On Wednesday, the Supreme Court will reconsider the fundamental principle that has underpinned abortion law since the 1973 Roe v. Wade ruling: the right to end a pregnancy before the viability of the fetus.

Oral arguments will take place in Dobbs v. Jackson Women’s Health Organization, a case concerning Mississippi’s abortion ban after 15 weeks of pregnancy. The law was designed as a direct challenge to Roe, and the Supreme Court has accepted a question the state wants answered in its ruling: “Whether all pre-viability prohibitions on elective abortions are unconstitutional.”

To understand the vulnerability of Roe v. Wade, one needs to dig into the backstory of how the case was decided almost 50 years ago. And when it comes to the viability standard, all roads lead to Larry Hammond, Justice Lewis Powell’s law clerk at the time.

Hammond’s bench memo to Powell in October 1972 is arguably the most important ever produced by a Supreme Court law clerk.

Clerks typically draft dry bench memos to justices outlining the facts and arguments to consider. But Hammond’s memo was the very source of the concept of viability in Roe.

The notion of using viability — the time when a fetus can survive outside the womb — had not even been argued by the litigants. It was Hammond’s suggestion.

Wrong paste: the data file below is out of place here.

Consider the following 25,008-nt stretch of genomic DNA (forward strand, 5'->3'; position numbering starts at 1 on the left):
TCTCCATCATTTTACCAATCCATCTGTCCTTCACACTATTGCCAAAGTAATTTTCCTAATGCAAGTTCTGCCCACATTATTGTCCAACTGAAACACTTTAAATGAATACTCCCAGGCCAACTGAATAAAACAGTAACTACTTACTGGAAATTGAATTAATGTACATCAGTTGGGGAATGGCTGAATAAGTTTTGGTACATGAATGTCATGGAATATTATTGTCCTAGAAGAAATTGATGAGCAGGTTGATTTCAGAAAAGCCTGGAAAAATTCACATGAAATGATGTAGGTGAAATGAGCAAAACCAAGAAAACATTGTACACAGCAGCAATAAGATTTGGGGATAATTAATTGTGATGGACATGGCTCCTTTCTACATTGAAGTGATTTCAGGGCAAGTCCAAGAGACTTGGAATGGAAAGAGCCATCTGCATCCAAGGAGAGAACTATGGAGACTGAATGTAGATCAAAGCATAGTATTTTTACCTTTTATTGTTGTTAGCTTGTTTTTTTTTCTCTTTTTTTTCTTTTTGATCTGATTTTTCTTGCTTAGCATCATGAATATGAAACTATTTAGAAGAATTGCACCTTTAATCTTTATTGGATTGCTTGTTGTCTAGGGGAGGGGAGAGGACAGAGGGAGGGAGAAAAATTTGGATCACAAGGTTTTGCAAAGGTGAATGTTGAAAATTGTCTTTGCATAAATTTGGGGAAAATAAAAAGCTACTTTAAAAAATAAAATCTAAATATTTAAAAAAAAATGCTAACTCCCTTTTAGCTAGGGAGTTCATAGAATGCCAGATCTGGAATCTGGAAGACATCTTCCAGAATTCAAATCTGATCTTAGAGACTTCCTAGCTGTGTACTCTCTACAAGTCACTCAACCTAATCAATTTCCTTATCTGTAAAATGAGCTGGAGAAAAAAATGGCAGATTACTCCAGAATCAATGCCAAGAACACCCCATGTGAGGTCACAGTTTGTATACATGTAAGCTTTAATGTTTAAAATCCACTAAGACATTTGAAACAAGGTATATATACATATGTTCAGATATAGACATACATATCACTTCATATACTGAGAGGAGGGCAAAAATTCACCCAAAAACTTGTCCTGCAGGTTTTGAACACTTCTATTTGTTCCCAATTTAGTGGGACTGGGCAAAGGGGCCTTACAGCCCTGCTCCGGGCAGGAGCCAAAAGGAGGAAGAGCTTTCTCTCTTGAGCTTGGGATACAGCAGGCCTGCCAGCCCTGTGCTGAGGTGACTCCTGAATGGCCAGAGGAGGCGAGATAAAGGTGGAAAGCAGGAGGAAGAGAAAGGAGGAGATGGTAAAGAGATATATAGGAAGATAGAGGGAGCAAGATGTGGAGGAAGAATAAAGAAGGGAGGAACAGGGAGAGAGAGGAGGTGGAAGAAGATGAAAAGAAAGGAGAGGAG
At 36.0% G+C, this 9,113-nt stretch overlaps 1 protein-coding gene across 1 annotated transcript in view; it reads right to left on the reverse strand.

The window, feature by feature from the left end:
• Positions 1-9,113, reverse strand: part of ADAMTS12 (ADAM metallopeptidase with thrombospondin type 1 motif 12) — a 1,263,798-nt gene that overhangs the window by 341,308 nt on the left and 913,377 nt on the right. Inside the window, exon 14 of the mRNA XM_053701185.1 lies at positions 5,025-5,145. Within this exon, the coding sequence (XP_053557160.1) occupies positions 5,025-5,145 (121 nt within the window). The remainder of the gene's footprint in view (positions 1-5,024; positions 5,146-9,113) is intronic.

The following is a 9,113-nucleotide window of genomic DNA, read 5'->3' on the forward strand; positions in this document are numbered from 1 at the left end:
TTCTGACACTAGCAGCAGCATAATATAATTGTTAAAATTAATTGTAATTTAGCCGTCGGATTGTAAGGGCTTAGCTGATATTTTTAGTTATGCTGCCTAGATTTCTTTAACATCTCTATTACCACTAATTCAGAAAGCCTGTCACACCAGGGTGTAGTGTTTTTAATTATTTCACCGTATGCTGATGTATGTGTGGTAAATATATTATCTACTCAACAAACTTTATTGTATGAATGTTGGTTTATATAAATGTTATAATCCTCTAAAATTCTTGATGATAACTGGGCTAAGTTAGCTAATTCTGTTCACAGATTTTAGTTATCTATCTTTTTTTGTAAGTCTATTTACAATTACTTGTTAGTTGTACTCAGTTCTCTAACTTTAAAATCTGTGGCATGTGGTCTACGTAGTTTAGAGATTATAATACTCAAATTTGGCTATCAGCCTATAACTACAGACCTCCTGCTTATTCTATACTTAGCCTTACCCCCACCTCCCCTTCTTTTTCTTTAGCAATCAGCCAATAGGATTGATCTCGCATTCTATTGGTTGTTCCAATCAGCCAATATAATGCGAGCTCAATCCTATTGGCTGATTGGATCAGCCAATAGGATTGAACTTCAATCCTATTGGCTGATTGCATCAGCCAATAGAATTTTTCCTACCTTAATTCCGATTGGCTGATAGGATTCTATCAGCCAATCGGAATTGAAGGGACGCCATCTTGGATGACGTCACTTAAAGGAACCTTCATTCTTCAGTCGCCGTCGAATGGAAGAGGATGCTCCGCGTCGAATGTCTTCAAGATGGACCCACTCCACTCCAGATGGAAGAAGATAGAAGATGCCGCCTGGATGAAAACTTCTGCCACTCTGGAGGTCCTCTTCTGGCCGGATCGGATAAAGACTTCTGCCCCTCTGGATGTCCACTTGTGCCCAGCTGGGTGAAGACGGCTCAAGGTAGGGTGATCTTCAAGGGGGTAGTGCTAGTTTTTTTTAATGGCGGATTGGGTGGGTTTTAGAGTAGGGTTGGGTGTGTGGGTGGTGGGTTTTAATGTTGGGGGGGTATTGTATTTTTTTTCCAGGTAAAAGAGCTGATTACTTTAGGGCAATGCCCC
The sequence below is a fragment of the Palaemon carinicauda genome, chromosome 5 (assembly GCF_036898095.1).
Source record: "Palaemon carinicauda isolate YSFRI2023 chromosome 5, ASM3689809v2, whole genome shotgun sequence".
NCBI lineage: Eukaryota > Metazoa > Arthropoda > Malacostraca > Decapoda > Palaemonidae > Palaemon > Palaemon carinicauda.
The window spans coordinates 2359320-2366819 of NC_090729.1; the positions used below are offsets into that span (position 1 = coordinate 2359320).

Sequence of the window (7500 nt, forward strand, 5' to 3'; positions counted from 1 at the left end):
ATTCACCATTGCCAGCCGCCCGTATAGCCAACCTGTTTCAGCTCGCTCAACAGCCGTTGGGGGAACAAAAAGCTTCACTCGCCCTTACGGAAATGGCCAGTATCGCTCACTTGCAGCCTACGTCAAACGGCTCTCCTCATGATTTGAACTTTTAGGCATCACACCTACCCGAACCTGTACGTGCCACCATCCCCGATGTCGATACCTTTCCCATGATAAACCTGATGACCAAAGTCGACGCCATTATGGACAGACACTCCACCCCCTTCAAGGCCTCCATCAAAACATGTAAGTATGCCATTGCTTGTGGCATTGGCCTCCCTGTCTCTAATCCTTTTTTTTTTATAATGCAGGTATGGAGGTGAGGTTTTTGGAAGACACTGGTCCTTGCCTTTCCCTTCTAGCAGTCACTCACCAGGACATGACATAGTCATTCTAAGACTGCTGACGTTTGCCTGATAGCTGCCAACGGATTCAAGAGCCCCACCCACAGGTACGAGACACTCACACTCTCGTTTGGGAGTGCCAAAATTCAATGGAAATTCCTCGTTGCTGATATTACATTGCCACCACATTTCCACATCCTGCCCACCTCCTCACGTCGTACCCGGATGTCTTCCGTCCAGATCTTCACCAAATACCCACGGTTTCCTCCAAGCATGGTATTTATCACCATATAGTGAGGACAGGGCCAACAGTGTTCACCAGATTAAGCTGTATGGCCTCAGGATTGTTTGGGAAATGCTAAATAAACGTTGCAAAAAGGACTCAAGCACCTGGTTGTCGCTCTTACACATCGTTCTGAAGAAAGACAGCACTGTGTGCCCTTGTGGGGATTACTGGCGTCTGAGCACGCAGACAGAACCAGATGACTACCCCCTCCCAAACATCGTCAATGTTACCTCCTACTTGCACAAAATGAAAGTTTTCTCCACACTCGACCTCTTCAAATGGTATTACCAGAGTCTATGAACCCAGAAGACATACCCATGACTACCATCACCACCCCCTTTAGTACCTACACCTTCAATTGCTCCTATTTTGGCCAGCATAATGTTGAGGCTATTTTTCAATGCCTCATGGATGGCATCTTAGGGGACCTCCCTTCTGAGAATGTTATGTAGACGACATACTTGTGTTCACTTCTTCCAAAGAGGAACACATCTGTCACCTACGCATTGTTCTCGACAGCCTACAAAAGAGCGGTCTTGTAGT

Hammond died in March 2020 at 74 of complications from a lung disease. In 2013, I interviewed him for my book “January 1973: Watergate, Roe v. Wade, Vietnam, and the Month That Changed America Forever.” It was the only extensive interview he ever gave on his behind-the-scenes work in the Roe case.

“Before he died, Justice Powell released me to speak about our interactions so long as I didn’t talk about other justices,” he told me. Our conversation clarified the decision-making process that underpins the legal precedent now coming under question.

Hammond was born in El Paso to Episcopalian parents with strong religious convictions. After law school at the University of Texas, he won a clerkship on the U. S. Court of Appeals in Washington and subsequently was hired by Justice Hugo Black in the summer of 1971.

Black was 85, and he suffered a series of strokes that resulted in his death in September 1971. Hammond was a clerk without a justice; he was reduced to shepherding schoolchildren on Supreme Court tours, playing basketball at the court’s facility and whiling away afternoons in gab sessions with Justice Thurgood Marshall.

By tradition, he should have been done at the end of the court’s term, but fate intervened. President Richard Nixon nominated Virginia attorney Lewis Powell to replace Black, and Powell decided to retain Hammond. Their partnership was immediate. Powell would write to Hammond when he completed his clerkship: “I think you are one of the ablest lawyers with whom I have ever worked. Your capacity of penetrating legal analysis is exceptional.”

Meanwhile, two abortion cases had found their way to the Supreme Court: Roe v. Wade, based on a strict, century-old Texas statute, and Doe v. Bolton, concerning a less restrictive law out of Georgia. The cases were argued in December 1971, just before Powell and William Rehnquist were confirmed by the Senate and installed on the court. Sarah Weddington, then 26 and a former law school classmate of Hammond, argued for the woman then known only as Jane Roe. By court tradition, since Powell and Rehnquist did not sit for oral argument, they were precluded from taking part in deciding the cases.